INASIA

Weekly Insights and Analysis

Pakistan Tax Reform

January 30, 2019

By Haris Qayyum

This year, 2019, is expected to be the year Pakistan takes significant steps towards improving its tax system.

The national economy inherited by Prime Minister Imran Khan and his new Tehreek-e-Insaf (PTI) government is a troubled one, with a growing fiscal deficit, rising intercorporate debt in the power sector, inflationary pressures, declining exports, and a widening current accounts gap. To stabilize the external sector in the short term, the government arranged much-needed loans from the Gulf states and China, and it is now pursuing policies that it believes will help realize the country’s industrial potential. Most importantly, the government has introduced a package of tax and administrative reforms for industry and agriculture. It is part of the of the government’s strategy to deploy supply-side, business-friendly, and pro-growth policies to improve market sentiment and get the economy back on track to recovery and sustainable growth.

Pakistan’s economy is recuperating from a stifling investment climate and what can best be described as a “consumption-led” growth period financed by short-term debt. Consumption as a percentage of GDP rose to 94.5 percent in 2018. Total gross investment, which includes government investment, was reported at just 16.4 percent of GDP in FY18—compared to 30 percent in India and 31 percent in Bangladesh. Constrained by low revenues, the government’s expenditures on health are estimated at just 0.7 percent of GDP, while education comprises less than 2 percent; again, both lower than regional averages. It is not surprising, therefore, that Pakistan continues to struggle to meet its human development and poverty reduction goals.

Research indicates that, apart from restrictive economic policies that hinder savings and investment in Pakistan, there are two additional factors in the country’s economic malaise: insecurity and taxes. While security has improved significantly over the last few years, little attention has been paid to Pakistan’s unfriendly tax policies. Pakistan ranks 136th worldwide in the World Bank’s Ease of Doing Business Index, and 172nd in ease of paying taxes. These rankings suggest that tax laws are currently the single largest hindrance to investment in the economy.

Pakistan’s narrow tax base, its limited capacity to collect taxes, and the low national rate of tax compliance point to the crying need for better tax administration. Further aggravating the problem is the large number of tax exemptions available to certain segments of society. Taxes on agriculture, capital gains, and real property, for example, are essentially negligible, shifting the taxpaying burden to low-income groups through withholding taxes and the sales tax, which consume large parts of their income.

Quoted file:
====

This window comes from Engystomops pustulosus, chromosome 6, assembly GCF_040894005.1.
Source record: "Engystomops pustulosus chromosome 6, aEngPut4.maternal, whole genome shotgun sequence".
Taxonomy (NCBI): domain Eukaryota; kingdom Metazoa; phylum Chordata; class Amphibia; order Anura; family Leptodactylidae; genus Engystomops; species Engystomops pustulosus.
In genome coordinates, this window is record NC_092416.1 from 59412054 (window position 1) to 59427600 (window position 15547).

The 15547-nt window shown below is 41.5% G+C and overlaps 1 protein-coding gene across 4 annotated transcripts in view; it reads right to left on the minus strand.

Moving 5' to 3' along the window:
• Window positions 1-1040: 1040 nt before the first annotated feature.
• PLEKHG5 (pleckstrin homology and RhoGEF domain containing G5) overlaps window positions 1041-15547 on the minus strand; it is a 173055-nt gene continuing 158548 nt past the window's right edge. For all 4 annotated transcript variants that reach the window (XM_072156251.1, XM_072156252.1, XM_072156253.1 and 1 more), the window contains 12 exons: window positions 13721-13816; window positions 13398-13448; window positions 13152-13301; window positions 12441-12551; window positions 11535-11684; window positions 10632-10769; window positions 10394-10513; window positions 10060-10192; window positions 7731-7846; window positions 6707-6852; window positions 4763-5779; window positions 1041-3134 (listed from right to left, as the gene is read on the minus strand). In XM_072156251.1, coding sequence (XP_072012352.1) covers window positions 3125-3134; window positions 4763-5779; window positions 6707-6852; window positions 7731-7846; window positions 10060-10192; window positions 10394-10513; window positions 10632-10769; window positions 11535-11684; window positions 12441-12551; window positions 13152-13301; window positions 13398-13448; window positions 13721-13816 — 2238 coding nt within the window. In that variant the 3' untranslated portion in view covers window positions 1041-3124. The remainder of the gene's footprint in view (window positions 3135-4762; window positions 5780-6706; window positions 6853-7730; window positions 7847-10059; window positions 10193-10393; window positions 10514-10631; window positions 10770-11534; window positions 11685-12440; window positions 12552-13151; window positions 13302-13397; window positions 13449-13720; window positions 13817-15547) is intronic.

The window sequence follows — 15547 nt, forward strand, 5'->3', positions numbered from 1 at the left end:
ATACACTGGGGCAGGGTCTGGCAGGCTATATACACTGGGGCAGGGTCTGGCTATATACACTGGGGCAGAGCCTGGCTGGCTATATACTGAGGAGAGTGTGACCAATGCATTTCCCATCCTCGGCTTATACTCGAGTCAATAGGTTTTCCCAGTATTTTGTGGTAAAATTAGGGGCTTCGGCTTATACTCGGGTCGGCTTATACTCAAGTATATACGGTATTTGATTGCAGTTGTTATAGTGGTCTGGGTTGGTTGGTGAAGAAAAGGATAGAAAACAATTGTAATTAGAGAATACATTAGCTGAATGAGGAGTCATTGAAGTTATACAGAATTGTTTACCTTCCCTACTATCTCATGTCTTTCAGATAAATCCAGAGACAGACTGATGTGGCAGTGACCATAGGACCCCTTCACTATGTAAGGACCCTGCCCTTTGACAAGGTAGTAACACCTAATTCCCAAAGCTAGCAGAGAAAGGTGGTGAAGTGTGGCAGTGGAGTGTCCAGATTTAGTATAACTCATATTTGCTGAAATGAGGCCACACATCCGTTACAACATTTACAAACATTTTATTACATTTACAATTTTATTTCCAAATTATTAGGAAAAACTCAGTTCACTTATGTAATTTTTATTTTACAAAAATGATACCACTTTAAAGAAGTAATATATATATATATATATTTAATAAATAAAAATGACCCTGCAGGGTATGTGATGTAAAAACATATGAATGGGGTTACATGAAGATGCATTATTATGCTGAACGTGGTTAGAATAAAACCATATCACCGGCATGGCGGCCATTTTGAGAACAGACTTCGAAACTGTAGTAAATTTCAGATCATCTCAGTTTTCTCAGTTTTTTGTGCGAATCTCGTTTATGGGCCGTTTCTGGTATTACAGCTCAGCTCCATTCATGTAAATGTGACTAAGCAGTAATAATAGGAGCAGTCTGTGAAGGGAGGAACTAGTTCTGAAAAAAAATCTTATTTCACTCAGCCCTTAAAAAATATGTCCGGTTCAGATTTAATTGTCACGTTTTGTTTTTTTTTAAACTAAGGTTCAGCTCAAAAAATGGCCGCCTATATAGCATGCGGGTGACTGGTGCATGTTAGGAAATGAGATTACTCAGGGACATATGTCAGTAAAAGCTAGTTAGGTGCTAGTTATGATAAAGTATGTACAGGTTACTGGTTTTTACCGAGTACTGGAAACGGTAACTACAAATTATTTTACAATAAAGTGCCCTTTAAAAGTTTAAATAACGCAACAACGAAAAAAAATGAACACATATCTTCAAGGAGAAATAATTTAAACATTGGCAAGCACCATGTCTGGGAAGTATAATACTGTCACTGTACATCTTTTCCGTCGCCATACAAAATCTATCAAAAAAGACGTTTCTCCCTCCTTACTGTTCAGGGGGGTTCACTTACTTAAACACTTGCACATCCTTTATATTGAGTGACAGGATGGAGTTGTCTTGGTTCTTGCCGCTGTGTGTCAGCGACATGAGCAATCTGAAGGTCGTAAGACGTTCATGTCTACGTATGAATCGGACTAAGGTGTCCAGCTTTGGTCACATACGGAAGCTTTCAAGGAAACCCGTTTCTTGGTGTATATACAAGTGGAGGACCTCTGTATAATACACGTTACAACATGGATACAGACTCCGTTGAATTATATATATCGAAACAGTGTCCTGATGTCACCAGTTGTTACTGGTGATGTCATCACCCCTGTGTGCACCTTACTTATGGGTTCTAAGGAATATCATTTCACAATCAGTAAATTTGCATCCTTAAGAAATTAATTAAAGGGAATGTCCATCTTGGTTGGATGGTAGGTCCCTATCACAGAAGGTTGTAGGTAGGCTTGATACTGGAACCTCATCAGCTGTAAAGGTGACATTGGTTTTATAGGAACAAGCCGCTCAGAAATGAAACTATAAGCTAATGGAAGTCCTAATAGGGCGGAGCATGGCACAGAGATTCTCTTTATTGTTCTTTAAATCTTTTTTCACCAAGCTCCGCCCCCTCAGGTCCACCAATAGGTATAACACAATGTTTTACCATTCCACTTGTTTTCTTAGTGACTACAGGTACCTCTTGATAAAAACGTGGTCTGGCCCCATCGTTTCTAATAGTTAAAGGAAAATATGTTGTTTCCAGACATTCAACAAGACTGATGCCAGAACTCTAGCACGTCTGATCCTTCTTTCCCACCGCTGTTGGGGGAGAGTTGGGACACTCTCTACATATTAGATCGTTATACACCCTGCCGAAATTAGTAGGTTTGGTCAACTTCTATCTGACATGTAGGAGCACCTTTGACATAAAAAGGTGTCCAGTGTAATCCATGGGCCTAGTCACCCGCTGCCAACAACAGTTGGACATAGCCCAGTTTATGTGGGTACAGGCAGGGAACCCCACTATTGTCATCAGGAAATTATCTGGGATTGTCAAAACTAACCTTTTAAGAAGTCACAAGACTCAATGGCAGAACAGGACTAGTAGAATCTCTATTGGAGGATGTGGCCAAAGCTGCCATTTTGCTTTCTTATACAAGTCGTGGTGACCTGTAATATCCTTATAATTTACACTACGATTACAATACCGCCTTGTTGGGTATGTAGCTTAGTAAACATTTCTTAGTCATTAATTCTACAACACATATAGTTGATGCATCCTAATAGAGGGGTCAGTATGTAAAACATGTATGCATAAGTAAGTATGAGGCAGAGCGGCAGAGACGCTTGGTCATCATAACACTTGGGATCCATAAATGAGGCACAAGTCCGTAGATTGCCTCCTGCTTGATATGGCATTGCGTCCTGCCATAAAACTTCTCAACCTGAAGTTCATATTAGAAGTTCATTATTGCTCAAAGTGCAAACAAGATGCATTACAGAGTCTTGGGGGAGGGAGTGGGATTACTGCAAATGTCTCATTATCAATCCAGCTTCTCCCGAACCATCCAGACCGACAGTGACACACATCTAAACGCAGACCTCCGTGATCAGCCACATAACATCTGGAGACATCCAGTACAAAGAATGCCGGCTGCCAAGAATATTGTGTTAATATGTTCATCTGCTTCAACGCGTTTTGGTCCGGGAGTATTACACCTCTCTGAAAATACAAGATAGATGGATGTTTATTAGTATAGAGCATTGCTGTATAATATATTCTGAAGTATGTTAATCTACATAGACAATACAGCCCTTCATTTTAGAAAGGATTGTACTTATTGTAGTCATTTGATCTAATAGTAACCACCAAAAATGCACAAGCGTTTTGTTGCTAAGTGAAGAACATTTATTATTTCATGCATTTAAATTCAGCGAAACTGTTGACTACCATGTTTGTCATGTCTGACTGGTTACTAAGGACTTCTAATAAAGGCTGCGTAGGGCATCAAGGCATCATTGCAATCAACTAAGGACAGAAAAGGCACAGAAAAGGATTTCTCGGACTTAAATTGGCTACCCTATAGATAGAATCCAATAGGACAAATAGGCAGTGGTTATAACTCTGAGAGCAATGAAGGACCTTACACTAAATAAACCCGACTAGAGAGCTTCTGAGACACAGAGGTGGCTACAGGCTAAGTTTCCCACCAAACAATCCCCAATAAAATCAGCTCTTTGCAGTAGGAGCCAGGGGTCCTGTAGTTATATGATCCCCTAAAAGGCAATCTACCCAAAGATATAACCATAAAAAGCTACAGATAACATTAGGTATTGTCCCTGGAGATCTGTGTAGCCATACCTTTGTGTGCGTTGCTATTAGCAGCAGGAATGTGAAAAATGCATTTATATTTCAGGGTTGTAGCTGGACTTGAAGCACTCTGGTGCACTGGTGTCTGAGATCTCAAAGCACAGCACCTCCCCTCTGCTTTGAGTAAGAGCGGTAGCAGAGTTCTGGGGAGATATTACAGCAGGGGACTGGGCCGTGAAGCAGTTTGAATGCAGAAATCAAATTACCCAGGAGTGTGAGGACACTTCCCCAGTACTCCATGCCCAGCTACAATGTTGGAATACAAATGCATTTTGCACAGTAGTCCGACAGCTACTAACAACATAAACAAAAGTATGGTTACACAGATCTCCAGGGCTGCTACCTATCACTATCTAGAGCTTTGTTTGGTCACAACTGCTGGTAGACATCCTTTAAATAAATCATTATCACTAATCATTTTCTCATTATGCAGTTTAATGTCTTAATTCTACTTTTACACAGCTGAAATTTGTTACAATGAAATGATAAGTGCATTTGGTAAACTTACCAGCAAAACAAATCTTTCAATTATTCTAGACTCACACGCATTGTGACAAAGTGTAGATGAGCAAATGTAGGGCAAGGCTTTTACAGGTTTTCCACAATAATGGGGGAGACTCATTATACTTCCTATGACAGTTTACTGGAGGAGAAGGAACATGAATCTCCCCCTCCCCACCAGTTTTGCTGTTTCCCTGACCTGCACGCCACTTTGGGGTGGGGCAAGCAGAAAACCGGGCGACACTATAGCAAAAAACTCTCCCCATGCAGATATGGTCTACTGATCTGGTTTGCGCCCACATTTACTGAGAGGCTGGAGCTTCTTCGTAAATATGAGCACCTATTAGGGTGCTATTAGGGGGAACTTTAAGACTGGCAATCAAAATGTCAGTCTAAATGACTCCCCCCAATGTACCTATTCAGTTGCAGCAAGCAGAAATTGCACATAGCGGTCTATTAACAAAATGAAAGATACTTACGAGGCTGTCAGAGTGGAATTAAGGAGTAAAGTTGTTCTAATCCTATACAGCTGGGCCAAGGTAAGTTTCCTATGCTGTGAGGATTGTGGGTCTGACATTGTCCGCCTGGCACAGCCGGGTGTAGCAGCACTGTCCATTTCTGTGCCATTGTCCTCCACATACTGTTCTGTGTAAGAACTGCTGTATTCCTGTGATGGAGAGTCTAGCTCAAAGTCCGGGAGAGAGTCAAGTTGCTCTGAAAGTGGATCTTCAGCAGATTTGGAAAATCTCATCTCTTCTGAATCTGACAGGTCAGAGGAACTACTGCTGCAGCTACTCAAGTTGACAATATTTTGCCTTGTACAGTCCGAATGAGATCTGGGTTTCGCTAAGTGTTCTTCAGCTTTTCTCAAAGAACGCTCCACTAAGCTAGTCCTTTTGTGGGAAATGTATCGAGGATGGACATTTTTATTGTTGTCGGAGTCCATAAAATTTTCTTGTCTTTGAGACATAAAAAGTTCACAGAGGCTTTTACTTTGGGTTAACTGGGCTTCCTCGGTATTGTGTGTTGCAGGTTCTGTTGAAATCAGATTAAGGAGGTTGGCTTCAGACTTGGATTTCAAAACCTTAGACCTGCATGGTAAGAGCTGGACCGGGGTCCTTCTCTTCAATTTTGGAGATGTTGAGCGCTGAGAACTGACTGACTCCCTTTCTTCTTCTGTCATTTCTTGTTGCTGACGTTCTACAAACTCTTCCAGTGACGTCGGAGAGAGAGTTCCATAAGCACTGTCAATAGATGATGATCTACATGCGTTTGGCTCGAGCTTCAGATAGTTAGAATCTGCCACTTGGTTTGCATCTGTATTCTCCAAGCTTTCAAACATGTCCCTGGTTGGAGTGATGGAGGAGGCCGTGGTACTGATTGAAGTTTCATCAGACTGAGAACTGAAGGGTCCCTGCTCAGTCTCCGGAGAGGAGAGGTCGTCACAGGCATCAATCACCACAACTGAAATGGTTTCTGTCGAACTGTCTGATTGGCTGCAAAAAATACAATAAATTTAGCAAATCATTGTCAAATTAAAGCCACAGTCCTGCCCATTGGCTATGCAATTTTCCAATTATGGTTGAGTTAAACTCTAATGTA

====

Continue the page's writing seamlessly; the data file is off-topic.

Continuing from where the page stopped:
Photo/Conor Ashleigh

Exemptions and preferential treatment, which are granted by the executive through Statutory Regulatory Orders without prior approval of the Parliament, and which are not reported, reduce tax collections by approximately 2 to 3 percent of GDP each year. A comparison of the agriculture, manufacturing, and service sectors can help illustrate the extent of these distortions. The agriculture sector, which accounts for 21 percent of GDP, pays less than 1 percent of all taxes. The manufacturing sector, on the other hand, contributes 13 percent of GDP but 52 percent of all taxes, while the service sector contributes 58 percent of GDP but just 37 percent of tax revenues.

Total tax revenues in Pakistan stand at just 13.7 percent of GDP according to the Pakistan Economic Survey 2017–18, among the lowest of all emerging economies. Compliance costs are the highest in South Asia, and the tax administration system itself is weak overall, because the Federal Board of Revenue has neglected its primary responsibility of establishing a functional organizational structure. Deductions at source—withholding—account for the majority of tax revenues, which means that wage earners carry a disproportionate burden under the current system.

At a roundtable on the future of tax reform convened by The Asia Foundation and the Sustainable Development Policy Institute, participating experts recommended that tax policy and tax administration be systematically reformed, based on principles of equity and fairness, with further deregulation of parts of the economy. Exemptions and tax credits should be reduced to remove distortions in the tax system, and tax-withholding regimes should be rationalized to lessen the burden on low-income citizens. Participants also identified a clear need for taxpayer education to improve compliance and increase tax revenues.The government has recently proposed a business-friendly tax- and administrative-reform package. Reducing the corporate tax rate to less than 30 percent over the next two to three years would also promote economic growth. Since Imran Khan has taken the reins of the country, the government appears to have given high priority to tax reform and increasing the tax base.

Haris Qayyum is strategy and program development lead for The Asia Foundation in Pakistan. He can be reached at haris.qayyum@asiafoundation.org. The views and opinions expressed here are those of the author, not those of The Asia Foundation.

 

Related locations: Pakistan
Related programs: Economic Opportunity, Strengthen Governance

1 Comment

  1. Well written and comprehensible!

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